Treasure Magazine

Treasure Magazine

SBP keeps policy rate unchanged at Rs 7%

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Governor SBP said, recent out-turns are also encouraging, suggesting a waning of supply-side price pressures from food and still-benign core inflation

KARACHI: The Monetary Policy Committee (MPC), in a meeting held on Friday, decided to maintain the policy rate at 7 percent.  The MPC noted that since the last meeting in November, the domestic recovery has gained some further traction.

Most economic activity data and indicators of consumer and business sentiment have shown continued improvement. As a result, there are upside risks to the current growth projection of slightly above 2 percent in fiscal year 2020-21.

On the inflation front, the governor SBP said, recent out-turns are also encouraging, suggesting a waning of supply-side price pressures from food and still-benign core inflation. While utility tariff increases may cause an uptick in inflation, this is likely to be transient given excess capacity in the economy and well-anchored inflation expectations, he added.

As a result, inflation is still expected to fall within the previously announced range of 7-9 percent for 2020-21 and trend toward the 5-7 percent target range over the medium-term. With the inflation outlook relatively benign aside from the possibility of temporary supply-side shocks, the MPC felt that the existing accommodative stance of monetary policy remained appropriate to support the nascent recovery while keeping inflation expectations well-anchored and maintaining financial stability.

While noting these favorable growth and inflation developments, the MPC also stressed that considerable uncertainty remains around the outlook. The trajectory of the Covid pandemic is difficult to predict, given still-elevated global cases, the emergence of new strains, and lingering uncertainties about the roll-out of vaccines worldwide.

Such external shocks could slow the recovery. In light of such Covid-related uncertainties, the MPC considered it appropriate to provide some forward guidance on monetary policy to facilitate policy predictability and decision-making by economic agents.

In the absence of unforeseen developments, the MPC expects monetary policy settings to remain unchanged in the near term. As the recovery becomes more durable and the economy returns to full capacity, the MPC expects any adjustments in the policy rate to be measured and gradual to achieve mildly positive real interest rates.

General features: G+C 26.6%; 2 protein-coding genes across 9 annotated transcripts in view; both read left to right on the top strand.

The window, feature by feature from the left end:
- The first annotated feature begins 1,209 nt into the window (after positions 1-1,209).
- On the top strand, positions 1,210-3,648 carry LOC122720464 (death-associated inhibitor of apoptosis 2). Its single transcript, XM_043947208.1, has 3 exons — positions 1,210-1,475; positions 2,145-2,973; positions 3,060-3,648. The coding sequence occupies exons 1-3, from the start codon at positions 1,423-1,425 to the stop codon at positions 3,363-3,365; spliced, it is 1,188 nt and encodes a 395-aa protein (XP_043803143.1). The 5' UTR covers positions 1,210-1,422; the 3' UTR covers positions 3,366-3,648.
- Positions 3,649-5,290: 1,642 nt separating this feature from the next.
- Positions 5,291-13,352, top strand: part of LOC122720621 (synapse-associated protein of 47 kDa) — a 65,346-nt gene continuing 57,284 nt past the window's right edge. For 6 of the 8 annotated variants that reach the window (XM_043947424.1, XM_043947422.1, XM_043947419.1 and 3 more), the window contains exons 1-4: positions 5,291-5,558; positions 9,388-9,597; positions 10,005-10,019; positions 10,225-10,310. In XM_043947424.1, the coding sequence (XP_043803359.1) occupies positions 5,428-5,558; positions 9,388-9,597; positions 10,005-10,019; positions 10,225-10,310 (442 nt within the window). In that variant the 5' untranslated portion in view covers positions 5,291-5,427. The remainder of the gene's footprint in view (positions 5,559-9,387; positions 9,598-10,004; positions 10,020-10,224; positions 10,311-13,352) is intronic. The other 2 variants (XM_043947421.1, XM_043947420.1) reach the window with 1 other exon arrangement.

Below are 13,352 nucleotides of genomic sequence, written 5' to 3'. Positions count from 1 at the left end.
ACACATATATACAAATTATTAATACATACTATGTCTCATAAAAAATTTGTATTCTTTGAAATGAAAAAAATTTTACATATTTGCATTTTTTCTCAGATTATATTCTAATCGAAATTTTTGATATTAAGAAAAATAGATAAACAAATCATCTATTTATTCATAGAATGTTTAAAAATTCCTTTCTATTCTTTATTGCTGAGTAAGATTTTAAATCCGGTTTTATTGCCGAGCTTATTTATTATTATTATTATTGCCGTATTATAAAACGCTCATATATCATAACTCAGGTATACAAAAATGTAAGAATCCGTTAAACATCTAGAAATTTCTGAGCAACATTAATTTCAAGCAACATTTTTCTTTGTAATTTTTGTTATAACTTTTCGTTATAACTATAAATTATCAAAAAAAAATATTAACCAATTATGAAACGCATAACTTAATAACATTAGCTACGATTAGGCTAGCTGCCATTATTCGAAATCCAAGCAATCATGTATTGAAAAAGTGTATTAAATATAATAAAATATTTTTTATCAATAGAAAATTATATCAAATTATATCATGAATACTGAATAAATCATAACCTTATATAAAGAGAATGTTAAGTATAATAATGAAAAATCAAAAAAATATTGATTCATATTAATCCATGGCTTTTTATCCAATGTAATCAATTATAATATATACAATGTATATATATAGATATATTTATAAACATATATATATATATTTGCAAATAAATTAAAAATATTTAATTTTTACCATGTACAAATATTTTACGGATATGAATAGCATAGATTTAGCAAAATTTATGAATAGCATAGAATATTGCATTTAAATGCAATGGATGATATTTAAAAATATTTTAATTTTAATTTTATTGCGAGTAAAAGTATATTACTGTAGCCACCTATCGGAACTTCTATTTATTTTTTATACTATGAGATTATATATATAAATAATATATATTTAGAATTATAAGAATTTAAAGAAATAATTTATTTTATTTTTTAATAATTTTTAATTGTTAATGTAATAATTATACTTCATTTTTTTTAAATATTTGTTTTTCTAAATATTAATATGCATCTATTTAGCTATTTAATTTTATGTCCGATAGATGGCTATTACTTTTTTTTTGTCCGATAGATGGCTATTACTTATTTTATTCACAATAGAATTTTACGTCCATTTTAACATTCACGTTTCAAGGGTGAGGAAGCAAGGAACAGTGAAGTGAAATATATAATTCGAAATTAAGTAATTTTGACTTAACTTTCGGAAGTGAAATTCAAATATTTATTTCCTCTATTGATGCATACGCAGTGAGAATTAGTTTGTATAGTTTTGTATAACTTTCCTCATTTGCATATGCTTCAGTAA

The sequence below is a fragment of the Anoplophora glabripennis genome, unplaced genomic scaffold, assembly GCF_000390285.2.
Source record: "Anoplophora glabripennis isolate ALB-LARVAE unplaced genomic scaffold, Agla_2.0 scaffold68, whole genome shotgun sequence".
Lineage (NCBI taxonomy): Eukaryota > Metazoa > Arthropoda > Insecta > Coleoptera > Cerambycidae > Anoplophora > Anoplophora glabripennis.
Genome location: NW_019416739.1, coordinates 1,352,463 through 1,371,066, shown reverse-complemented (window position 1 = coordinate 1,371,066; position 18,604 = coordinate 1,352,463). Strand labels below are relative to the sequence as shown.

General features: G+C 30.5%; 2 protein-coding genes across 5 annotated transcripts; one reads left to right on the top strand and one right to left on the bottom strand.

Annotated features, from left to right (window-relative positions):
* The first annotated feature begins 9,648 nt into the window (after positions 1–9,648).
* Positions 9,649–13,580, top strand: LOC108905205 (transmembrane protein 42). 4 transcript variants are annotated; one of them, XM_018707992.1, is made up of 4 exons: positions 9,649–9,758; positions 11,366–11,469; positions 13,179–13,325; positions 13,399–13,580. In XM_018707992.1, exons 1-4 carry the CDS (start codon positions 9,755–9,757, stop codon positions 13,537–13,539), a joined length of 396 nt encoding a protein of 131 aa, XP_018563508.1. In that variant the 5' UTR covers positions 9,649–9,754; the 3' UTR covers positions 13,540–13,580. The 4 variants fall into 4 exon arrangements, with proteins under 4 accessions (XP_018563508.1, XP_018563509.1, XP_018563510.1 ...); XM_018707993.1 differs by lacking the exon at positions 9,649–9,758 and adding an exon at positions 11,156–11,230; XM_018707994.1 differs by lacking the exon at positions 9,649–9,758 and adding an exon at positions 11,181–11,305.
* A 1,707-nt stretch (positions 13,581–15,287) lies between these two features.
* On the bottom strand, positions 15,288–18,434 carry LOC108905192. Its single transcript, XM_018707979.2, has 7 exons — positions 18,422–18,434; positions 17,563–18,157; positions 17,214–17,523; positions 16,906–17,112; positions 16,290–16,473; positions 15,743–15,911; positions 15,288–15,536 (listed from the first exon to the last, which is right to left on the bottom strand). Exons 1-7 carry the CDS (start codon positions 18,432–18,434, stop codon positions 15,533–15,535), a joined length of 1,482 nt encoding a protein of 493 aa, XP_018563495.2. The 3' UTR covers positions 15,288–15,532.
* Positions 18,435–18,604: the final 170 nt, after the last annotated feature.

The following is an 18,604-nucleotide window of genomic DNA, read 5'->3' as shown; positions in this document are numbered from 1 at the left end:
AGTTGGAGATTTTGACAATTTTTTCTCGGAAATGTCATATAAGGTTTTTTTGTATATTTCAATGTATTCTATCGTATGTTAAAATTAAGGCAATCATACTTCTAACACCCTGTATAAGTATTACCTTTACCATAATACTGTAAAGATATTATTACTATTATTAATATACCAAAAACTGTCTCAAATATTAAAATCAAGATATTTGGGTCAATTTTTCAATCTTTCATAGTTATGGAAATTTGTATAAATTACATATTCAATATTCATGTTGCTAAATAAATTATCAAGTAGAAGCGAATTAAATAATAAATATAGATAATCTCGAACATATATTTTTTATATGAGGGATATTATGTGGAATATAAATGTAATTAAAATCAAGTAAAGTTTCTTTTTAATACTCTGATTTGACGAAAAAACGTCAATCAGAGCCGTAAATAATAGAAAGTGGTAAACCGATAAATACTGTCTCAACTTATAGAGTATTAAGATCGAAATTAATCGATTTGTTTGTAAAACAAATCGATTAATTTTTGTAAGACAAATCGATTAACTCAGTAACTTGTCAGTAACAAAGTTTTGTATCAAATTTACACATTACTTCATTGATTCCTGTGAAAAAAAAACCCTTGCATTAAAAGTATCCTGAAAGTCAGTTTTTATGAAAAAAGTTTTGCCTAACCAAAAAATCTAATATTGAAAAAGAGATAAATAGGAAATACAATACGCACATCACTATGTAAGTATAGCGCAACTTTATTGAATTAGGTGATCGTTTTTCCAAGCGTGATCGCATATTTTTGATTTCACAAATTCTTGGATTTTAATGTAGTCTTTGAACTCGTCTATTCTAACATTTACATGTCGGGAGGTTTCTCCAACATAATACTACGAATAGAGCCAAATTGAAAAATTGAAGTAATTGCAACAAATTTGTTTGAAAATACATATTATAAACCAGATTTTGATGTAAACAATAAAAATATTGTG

In reaching its decision, the MPC considered key trends and prospects in the real, external and fiscal sectors, and the resulting outlook for monetary conditions and inflation.

Monetary and inflation outlook

The MPC noted that financial conditions remain appropriately accommodative at this early stage of the recovery, with the real policy rate in slightly negative territory on a forward-looking basis. Private sector credit has seen an encouraging uptick since the last MPC meeting, driven by a continued rise in consumer and fixed investment loans on the back of SBP’s refinance facilities. As demand recovers and inventories fall in some sectors, working capital loans have also picked up for the first time since the onset of the Covid pandemic, although their level remains lower than last year.

Inflation pressures have eased since the last MPC, despite an upward adjustment in fuel prices. After remaining close to 9 percent in the preceding two months, headline inflation fell to 8.3 percent in November and further to 8 percent in December, the lowest rate since June 2019. This decline is mainly attributable to easing food inflation.

Owing to conducive weather and various measures taken by the government to address supply-side issues, the price of perishables, wheat, pulses and rice has declined. Moreover, core inflation has continued to remain relatively soft since the beginning of FY21, in line with the presence of spare capacity in the economy.

Inflation expectations of both businesses and consumers remain well-anchored and have declined in recent months. As a result, at this stage of the recovery, any further supply-side shocks from food or utility tariffs are unlikely to have a lasting inflationary impact through second-round effects.